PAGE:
The Private advantage - A new perspective

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    The Private advantage - A new perspective

    This is an excellent article by Mark Story of the Lexington Herald-Leader.

    It shines a light of truth on the perception that private schools have an "unfair" advantage in state competition.
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    I will agree with him about the two big cities and rest of the state view. I will not agree with him on the last 20 years argument because the only issue is the trend now and not 20 years ago. Look at the figures in the last 10 years. As the proposal itself states from 1995 to present.

    Also, from a public school viewpoint, it is not JUST about state championships. It is about district and regional championships too. Now the private school supporters want to make it about JUST state championships but the public schools are not just looking at that. My school has very little chance of winning state championships. But district and regional championships mean a bunch to us. And if one of our teams even gets to the regional championship game, it is a good year.

    If we want to view things from this perspective no reason to complain about gas prices. I am sure if we average out gas prices over the past 10 years, it does not approach $3.00 per gallon, so why are we complaining.

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    Quote Originally Posted by ladiesbballcoach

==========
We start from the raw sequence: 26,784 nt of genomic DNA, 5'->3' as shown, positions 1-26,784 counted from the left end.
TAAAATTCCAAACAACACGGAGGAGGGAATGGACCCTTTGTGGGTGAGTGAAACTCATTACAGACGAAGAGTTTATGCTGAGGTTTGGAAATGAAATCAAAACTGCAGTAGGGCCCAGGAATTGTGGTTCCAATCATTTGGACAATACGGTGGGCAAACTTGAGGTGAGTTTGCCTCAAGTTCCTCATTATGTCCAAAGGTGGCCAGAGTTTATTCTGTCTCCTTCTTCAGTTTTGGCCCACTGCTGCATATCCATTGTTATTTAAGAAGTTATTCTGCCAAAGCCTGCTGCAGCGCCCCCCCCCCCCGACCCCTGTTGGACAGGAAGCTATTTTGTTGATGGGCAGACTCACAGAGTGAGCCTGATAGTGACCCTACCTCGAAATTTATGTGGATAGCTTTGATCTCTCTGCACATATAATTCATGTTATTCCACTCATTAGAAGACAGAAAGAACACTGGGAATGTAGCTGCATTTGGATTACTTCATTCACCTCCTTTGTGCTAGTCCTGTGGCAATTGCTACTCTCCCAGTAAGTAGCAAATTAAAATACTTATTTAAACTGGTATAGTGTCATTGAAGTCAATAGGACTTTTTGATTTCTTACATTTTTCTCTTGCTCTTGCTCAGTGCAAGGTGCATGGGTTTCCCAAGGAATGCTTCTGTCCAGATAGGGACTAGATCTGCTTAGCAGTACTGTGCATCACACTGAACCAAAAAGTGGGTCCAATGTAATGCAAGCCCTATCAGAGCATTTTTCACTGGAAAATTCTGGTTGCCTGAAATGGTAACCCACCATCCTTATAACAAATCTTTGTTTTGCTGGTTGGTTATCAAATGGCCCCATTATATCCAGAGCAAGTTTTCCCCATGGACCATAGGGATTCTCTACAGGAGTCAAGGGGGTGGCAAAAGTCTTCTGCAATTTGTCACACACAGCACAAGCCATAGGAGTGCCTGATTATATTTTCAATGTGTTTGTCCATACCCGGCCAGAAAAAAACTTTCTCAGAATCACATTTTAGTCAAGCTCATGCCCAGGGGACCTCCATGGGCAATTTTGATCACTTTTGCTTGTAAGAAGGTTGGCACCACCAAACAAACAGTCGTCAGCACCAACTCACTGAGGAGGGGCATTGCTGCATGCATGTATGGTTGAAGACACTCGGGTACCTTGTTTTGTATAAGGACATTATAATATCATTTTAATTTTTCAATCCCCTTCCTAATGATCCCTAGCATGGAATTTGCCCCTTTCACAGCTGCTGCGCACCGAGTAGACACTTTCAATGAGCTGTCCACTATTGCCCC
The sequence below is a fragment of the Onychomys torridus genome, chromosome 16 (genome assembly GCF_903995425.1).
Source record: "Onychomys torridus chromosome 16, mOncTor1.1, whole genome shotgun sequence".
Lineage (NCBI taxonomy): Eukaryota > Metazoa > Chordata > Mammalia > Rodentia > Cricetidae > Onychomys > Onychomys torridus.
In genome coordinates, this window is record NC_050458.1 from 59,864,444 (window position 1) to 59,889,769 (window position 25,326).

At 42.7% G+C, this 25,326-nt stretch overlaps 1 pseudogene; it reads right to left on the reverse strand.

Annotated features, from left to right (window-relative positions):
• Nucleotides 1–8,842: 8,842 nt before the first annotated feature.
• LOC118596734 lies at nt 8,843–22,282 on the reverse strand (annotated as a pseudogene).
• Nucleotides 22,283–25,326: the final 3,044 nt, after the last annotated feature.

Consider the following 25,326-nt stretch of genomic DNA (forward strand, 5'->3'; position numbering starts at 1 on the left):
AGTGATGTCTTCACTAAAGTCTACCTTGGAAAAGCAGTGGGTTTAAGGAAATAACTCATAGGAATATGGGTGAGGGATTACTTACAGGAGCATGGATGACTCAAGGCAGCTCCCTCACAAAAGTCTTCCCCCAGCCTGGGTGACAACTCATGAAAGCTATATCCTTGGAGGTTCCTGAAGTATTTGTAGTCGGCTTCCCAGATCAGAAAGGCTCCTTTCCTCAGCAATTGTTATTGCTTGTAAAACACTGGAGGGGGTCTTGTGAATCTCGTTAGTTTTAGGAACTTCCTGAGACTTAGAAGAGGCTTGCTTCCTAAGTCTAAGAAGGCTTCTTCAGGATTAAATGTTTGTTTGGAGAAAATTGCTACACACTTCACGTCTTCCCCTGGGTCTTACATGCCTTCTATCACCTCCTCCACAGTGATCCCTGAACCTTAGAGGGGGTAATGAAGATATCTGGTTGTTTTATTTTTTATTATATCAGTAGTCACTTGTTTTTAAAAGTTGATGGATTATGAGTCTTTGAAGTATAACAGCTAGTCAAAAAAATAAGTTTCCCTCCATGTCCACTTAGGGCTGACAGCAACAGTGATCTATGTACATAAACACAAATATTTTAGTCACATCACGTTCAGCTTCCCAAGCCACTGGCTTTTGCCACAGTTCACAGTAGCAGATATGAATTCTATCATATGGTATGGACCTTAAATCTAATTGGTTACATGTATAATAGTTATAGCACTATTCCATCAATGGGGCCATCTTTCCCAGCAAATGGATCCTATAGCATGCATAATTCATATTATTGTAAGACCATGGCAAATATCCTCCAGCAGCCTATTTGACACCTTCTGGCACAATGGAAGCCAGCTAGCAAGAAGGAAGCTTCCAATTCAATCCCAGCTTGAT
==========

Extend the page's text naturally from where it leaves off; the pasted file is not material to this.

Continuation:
I will agree with him about the two big cities and rest of the state view. I will not agree with him on the last 20 years argument because the only issue is the trend now and not 20 years ago. Look at the figures in the last 10 years. As the proposal itself states from 1995 to present.

    Also, from a public school viewpoint, it is not JUST about state championships. It is about district and regional championships too. Now the private school supporters want to make it about JUST state championships but the public schools are not just looking at that. My school has very little chance of winning state championships. But district and regional championships mean a bunch to us. And if one of our teams even gets to the regional championship game, it is a good year.
    You can's have it two ways here. In the first paragraph you say that the proposal very clearly states that the problem as you and others see has manifested in the last 10 years so anything before that is not relevant to the argument because it wasn't specifically addressed in the proposal. Then in the second paragraph you state that it's not all about state championships when one of the rationales very plainly listed in the proposal is to allow more schools the pride of winning state championships. No where does it say anything about district or regional championships. If anything the public school sponsors of this proposal made it all about state championships, not the private schools

    If the last 20 years is irrelevant because that time frame is not specifically addressed in the proposal then why are district and regional championships relevant when they were not addressed in the proposal?

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    Quote Originally Posted by All Tell
    You can's have it two ways here. In the first paragraph you say that the proposal very clearly states that the problem as you and others see has manifested in the last 10 years so anything before that is not relevant to the argument because it wasn't specifically addressed in the proposal. Then in the second paragraph you state that it's not all about state championships when one of the rationales very plainly listed in the proposal is to allow more schools the pride of winning state championships. No where does it say anything about district or regional championships. If anything the public school sponsors of this proposal made it all about state championships, not the private schools